100 years old · 1916 · addition · before and after · breezeway · brick · construction problems · Dallas · eaves · exterior paint · fall · family · front porch · Highland Park · historic home · home · home renovation · home restoration · house color · neighborhood · old house · Prairie Style · preservation · renovation · restoration · sisters · soffets · stained ceiling · stained eaves · staining · Texas · Uncategorized · windows

Stained Eaves and Painted Exterior.

Our eaves are fully stained and they are just as warm, rich, solid, and strong as we had hoped. I love how the wooden eaves almost glow from within and envelope the house in a cozy hug; cheerfully welcoming, graciously kind, and lovingly peaceful; the same qualities I try to instill in each heart of my own family.

Below: Evening stroll with my lovie loves.


Below: House with almost fully stained eaves (not quite finished on the upper right). Please reference my previous two posts regarding the stained eaves: Stained Eaves and Stained Eaves Progress Report.


Below: Please enjoy some details of the stained eaves.


Below: A reminder of the painted eaves.


Below: The newly stained eaves.




Below: A great picture showing the eaves before and after staining.





Below: The breezeway. For more on the breezeway please see my previous post: Breezeway.




Upon first sight, we loved the stained eaves, but something was just off about the overall feel of the home. The most obvious problem was the red brick on the addition. I think there are those who love red brick and those who don’t; I very much do not like red brick, and this was a nice little reminder of how much I don’t love red brick. Perhaps brick color should be part of a personality test? Anyways, over the past few months, the more I looked at our home the more I didn’t like the color of the painted brick or the trim around the doors and windows, but I just couldn’t quite put my finger on why I didn’t love the colors, grey and white, what’s not to love, right? Once we stained the eaves I realized why. The contrast of the warm honey stain against the brick and trim brought out the true colors of the home. The undertone to the grey was brown and the trim was not white, but a taupe/beige; all together this gave the home a rather dull and tired feeling. So thus began our quest for the correct grey paint for the brick and the correct white paint for the trim. We wanted to add depth and contrast to all of the exterior elements; the deep honey stain, the thick grey brick, and the bright white trim around the glittering windows. It took a lot of walks around the neighborhood, lots of samples, and lots of chats to decide upon the right balance. And now (and only now) can we confidently say we made the right choices for our home!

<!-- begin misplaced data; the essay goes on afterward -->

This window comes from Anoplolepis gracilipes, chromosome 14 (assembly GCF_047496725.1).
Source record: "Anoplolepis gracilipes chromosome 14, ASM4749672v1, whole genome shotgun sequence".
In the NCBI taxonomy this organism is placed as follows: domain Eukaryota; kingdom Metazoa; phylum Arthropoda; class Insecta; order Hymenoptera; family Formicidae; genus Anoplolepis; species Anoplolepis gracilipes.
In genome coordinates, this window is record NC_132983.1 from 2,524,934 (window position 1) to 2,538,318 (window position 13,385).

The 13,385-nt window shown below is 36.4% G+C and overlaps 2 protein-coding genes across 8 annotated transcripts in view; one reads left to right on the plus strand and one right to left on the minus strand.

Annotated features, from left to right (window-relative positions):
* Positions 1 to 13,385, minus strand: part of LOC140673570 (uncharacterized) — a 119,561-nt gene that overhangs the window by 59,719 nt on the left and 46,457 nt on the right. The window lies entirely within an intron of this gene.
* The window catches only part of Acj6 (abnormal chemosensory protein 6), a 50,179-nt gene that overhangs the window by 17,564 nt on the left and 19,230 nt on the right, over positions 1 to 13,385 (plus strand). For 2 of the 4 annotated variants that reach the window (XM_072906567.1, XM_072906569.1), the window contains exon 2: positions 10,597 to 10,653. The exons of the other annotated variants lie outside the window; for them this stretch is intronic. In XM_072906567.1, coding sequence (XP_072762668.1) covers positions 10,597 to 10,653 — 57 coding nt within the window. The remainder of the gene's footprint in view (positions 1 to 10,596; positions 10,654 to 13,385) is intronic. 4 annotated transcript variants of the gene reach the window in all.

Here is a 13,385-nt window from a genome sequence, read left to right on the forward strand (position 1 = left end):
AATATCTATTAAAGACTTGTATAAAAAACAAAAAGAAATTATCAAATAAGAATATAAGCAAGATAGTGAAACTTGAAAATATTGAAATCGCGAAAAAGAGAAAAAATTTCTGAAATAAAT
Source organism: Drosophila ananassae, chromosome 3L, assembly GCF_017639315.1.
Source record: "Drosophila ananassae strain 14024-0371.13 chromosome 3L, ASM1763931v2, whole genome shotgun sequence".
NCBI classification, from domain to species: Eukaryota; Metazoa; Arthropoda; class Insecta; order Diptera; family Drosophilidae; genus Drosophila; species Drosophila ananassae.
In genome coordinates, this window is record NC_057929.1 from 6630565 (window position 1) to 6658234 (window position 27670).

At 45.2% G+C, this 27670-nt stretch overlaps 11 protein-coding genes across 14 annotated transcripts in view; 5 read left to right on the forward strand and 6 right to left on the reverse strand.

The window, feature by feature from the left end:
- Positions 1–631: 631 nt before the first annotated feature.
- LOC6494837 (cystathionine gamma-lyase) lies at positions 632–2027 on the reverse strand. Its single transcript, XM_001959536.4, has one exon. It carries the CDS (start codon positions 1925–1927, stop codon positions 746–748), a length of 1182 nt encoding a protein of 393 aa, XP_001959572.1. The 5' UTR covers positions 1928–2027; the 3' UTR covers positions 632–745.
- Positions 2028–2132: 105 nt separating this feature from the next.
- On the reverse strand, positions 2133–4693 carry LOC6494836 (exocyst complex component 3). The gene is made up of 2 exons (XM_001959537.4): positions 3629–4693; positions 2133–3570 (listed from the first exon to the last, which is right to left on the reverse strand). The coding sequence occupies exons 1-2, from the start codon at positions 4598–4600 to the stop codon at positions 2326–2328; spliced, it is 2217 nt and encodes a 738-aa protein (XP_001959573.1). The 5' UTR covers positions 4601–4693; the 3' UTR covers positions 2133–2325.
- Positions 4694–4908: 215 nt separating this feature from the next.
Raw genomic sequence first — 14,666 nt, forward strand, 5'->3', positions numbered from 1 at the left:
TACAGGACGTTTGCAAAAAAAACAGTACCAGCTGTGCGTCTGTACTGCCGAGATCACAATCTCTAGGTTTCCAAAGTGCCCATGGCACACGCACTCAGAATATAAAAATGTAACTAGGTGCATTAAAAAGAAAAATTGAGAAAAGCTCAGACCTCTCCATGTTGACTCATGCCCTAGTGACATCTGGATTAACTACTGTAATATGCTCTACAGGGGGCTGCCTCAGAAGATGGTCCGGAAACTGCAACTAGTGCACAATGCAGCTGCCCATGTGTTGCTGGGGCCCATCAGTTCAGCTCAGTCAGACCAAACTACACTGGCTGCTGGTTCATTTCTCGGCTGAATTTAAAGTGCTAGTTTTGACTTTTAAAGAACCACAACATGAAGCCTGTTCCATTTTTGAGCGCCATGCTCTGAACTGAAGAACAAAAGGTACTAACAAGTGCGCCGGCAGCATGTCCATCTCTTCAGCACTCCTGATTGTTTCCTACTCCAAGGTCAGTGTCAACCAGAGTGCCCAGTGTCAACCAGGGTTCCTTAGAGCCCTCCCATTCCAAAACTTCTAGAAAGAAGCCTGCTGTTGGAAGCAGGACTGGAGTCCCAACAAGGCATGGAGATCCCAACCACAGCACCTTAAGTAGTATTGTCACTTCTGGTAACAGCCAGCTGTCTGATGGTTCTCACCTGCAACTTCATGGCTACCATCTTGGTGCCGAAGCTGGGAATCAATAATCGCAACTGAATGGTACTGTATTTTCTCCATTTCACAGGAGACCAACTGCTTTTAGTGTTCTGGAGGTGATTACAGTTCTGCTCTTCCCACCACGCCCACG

Below you can see our paint samples. We chose choice A, furthest to the left. This paint color features a green undertone that compliments the honey stain of the eaves.


Below: Testing out the darker grey brick color, the bright white trim, and the honey eave stain all together on a larger scale.


Below: And here you can see the house painted our newly chosen grey brick, our newly painted bright white trim, and our newly stained honey eaves. (Some of the eaves are still covered for protection while painting the trim and brick.)



Below: Please enjoy some images of the newly painted and stained home with more to come as the protective plastic covers over the eaves and windows are removed over the next few weeks.


Below: Back patio.


And to end, exterior before and after thus far:



After (but also during as most of the windows and eaves are still partially covered):



Love and hugs,


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